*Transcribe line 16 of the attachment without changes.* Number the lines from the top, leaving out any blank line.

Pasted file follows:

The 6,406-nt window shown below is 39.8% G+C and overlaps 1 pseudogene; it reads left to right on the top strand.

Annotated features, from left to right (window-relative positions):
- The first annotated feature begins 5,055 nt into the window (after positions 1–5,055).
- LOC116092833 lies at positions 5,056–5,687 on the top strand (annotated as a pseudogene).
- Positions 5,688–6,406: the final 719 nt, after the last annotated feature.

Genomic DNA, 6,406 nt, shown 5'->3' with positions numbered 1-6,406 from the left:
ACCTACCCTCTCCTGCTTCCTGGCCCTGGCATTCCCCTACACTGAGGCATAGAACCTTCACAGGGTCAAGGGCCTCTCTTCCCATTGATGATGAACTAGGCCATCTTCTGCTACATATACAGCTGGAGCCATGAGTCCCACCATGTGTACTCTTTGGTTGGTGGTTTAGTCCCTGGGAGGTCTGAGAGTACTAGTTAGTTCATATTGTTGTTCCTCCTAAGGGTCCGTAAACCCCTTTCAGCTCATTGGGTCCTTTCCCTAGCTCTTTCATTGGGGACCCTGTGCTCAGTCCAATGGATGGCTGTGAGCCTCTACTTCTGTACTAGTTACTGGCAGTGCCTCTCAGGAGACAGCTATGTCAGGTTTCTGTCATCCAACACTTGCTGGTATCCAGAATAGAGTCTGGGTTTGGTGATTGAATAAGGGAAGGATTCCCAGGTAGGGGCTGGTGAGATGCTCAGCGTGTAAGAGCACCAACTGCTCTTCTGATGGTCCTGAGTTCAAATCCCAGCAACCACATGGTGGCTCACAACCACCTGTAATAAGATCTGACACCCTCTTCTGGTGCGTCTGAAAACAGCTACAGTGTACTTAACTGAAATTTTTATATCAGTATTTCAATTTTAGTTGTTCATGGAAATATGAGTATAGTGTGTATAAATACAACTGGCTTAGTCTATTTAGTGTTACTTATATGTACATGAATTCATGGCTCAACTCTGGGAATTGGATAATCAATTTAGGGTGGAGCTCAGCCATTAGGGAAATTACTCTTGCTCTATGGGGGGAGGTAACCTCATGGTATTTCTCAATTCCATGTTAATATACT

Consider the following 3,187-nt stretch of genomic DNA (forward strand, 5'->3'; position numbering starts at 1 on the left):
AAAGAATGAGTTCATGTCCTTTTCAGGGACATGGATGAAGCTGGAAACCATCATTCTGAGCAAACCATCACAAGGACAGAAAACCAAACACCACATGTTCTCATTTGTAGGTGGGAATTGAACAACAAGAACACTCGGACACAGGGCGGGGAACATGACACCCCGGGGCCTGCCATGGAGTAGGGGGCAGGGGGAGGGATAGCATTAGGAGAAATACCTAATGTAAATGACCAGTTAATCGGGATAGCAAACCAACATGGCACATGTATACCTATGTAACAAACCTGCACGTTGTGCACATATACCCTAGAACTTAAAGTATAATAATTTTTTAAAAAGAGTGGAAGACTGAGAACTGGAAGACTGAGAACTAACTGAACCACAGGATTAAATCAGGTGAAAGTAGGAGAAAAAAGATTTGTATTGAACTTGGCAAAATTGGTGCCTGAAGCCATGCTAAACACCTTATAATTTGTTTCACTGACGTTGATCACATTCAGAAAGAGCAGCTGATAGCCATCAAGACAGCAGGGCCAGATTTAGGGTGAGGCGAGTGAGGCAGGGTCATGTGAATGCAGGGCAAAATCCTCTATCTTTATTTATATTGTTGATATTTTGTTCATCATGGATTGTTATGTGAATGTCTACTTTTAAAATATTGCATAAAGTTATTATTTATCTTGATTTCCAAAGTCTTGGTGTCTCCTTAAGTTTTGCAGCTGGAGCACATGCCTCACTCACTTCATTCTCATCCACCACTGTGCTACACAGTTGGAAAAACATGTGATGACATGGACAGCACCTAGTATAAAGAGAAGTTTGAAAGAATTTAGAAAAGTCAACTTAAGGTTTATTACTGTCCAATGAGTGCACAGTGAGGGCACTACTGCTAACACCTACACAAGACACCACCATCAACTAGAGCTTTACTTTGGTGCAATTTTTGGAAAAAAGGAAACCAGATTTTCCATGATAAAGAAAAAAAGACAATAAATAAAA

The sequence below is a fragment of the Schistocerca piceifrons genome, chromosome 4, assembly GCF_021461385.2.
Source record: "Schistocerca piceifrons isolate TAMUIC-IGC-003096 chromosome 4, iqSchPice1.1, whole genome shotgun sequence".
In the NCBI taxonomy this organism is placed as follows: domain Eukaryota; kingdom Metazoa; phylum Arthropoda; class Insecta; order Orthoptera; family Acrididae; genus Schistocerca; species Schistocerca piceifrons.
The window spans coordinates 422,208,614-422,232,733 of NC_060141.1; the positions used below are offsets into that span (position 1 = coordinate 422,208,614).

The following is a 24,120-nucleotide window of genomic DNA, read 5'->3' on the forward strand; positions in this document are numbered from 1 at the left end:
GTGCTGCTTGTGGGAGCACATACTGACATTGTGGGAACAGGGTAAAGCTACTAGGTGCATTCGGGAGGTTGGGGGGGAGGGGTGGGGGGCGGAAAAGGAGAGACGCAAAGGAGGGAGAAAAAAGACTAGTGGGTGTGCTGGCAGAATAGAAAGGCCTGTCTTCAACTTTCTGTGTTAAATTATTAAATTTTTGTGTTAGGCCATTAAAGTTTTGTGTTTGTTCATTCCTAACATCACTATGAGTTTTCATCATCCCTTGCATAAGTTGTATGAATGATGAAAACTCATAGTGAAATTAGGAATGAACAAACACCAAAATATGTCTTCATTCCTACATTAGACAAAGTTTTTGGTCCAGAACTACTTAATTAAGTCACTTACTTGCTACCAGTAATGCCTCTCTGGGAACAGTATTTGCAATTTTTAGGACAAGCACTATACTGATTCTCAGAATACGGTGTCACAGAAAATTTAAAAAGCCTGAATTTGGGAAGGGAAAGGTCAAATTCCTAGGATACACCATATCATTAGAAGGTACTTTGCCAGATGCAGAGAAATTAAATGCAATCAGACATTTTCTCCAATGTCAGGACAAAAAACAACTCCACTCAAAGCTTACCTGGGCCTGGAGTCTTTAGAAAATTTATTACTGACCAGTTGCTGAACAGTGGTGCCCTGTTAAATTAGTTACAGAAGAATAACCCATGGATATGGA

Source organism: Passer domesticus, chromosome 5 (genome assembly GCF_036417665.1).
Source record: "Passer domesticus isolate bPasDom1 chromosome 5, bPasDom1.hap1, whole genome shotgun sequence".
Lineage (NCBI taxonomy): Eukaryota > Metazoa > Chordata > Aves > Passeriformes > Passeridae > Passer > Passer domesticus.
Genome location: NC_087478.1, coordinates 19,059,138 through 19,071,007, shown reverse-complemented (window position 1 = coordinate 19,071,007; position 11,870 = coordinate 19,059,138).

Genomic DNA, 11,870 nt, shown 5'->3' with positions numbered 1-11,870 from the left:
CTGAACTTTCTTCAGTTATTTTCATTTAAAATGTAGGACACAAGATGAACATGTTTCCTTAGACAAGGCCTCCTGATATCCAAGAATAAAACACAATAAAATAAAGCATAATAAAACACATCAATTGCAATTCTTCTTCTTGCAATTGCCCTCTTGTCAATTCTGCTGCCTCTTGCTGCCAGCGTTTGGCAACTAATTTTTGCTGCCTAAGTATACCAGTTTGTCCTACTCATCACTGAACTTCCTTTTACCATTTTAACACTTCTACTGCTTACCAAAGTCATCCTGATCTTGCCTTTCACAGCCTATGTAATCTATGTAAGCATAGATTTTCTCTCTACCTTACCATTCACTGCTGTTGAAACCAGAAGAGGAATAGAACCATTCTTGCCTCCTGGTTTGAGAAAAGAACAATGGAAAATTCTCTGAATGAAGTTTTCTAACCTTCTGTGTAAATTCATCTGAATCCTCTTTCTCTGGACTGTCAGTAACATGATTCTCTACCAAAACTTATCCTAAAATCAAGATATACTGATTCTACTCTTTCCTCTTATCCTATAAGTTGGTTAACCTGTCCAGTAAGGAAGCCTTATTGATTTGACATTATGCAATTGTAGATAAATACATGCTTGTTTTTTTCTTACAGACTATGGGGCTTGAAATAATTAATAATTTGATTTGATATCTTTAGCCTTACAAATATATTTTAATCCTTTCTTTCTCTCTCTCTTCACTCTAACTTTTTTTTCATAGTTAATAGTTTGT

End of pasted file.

Source organism: Passer domesticus, chromosome 5 (genome assembly GCF_036417665.1).